Scouts Granted Right To Dob-Dob For Allah

Colin Gray and Camillo Fracassini, Times (London), June 12

For Scouts, it has been as much a part of their movement as jamborees, woggles and the three-fingered salute. Now, after a century, the Scout Association has ditched its traditional pledge of loyalty “to God and to the Queen” in favour of a series of multicultural options.

Muslim Scouts can opt to swear to Allah, while atheists can drop God altogether and budding republicans can pledge themselves to the state rather than the monarch.

The pledge is taken by all Scouts on joining the movement, which was established in 1907. The new variations are intended to reflect the growing diversity of Britain.

They represent a rejection of the “muscular Christianity” and love of monarchy espoused by Lord Baden-Powell, the founder of scouting.

The changes have horrified some prominent former Scouts. Stephen Pound, the Labour MP and chairman of the all-party parliamentary Scout group, called the changes “profoundly retrograde, uncalled for and potentially extremely divisive”.

The current pledge, based on that written by Baden-Powell, states: “On my honour, I promise that I will do my best to do my duty to God and to the Queen, to help other people and to keep the Scout law.”

Under new guidelines issued to Scout leaders, Muslim Scouts—as well as Beavers and Cubs, the groups to which younger boys belong—can pledge their duty to Allah and Hindu Scouts to their Dharma. Atheists can promise to live life in “good moral standing”.

In addition, children who are not British but live here can promise to do their duty to “the country in which I am now living” instead of promising allegiance to the Queen.

For republican recruits, there is the option of pledging “duty to the state and the laws of the state”. Members whose beliefs are not covered by any of the published alternatives can use other forms of wording agreed between their parents and the leader of their Scout group.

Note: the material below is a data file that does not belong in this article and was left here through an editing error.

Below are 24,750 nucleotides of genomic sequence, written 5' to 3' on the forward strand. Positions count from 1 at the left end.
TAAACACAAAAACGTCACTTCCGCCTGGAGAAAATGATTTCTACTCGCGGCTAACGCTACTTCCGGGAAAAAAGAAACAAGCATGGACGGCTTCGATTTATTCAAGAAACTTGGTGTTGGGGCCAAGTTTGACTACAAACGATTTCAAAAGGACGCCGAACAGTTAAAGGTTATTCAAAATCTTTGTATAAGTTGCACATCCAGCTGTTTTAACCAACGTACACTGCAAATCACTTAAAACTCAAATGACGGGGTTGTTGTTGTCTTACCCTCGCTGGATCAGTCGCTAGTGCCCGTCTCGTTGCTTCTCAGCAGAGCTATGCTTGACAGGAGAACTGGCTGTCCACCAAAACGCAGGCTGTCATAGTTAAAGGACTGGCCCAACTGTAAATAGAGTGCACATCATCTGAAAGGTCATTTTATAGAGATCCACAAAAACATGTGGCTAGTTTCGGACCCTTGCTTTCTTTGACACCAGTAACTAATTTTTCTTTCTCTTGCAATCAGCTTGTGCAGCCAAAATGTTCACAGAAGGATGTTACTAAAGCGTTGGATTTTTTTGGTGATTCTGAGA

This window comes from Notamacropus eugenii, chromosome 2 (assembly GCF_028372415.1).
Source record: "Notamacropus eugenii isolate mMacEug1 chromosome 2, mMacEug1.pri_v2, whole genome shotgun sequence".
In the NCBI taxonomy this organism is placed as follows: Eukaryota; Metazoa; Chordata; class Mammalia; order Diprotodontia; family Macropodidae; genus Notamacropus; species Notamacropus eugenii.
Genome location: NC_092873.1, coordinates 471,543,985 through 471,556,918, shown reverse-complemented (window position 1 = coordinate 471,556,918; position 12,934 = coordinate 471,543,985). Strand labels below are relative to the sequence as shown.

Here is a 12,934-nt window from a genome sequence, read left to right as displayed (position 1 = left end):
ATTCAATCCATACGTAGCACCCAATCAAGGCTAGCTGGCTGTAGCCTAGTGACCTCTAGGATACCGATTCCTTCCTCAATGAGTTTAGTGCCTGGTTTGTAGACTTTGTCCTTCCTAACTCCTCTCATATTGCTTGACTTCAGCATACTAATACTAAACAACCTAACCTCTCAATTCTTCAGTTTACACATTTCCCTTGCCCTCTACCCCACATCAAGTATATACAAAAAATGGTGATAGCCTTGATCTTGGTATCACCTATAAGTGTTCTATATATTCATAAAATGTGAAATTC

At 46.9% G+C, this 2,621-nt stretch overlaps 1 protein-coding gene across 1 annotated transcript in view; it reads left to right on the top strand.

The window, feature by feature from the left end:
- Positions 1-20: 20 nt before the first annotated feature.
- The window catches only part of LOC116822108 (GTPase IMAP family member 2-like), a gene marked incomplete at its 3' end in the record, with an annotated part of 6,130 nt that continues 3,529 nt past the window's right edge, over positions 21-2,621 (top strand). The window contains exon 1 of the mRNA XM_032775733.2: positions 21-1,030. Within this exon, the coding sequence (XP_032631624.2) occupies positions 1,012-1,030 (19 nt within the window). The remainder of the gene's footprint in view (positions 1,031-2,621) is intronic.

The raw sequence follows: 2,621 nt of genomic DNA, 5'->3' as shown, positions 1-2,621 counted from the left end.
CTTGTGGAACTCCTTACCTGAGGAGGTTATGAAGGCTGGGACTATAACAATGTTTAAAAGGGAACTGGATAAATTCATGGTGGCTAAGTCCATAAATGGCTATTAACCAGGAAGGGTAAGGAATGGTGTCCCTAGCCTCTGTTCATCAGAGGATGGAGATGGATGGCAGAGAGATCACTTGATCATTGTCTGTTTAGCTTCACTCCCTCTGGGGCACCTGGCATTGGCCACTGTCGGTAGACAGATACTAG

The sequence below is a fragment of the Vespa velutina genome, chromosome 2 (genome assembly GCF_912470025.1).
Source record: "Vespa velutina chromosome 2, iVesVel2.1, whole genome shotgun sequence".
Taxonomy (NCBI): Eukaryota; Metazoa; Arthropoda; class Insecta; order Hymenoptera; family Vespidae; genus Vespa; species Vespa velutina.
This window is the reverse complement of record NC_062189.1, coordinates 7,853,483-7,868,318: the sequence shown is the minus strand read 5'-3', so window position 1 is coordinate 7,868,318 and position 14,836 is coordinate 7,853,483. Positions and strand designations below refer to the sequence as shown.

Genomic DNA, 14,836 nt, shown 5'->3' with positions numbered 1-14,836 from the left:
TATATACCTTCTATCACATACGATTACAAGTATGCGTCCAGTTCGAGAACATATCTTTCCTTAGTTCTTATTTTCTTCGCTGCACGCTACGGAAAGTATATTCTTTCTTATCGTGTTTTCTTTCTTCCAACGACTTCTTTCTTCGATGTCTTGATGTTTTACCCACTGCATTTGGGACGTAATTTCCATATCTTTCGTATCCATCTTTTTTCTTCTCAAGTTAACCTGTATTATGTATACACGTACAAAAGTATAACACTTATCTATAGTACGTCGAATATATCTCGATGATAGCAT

“Scouting is available to all faiths and, therefore, must take account of the different religious obligations of its members,” the new guidelines state.

“To meet these circumstances, there are different forms of the Beaver Scout, Cub Scout and Scout promise that can be made, allowing for the individual’s obligations while upholding the essential spirit of the promise.

“The phrase ‘to love God’ and ‘duty to God’ implies belief in a supreme being and the acceptance of divine guidance and therefore the word ‘God’ can be replaced by ‘Allah’, ‘my Dharma’ or others as appropriate to suit the faith or religion of the individual concerned.”

It is hoped the shift in policy will help to rid the association of its reputation for being mainly white, middle-class and Christian. The Girl Guides changed their pledge from “God” to “my God” more than a decade ago.

Baden-Powell was inspired to found the Scouts after being impressed with the initiative shown by boys during the siege of the South African town of Mafeking in 1899-1900 during the Boer war. His first experimental camp was held on Brownsea Island off Poole in Dorset in 1907.

“There is a vast reserve of loyal patriotism and Christian spirit lying dormant in our nation today,” he wrote in his handbook, Scouting for Boys, published in 1908.

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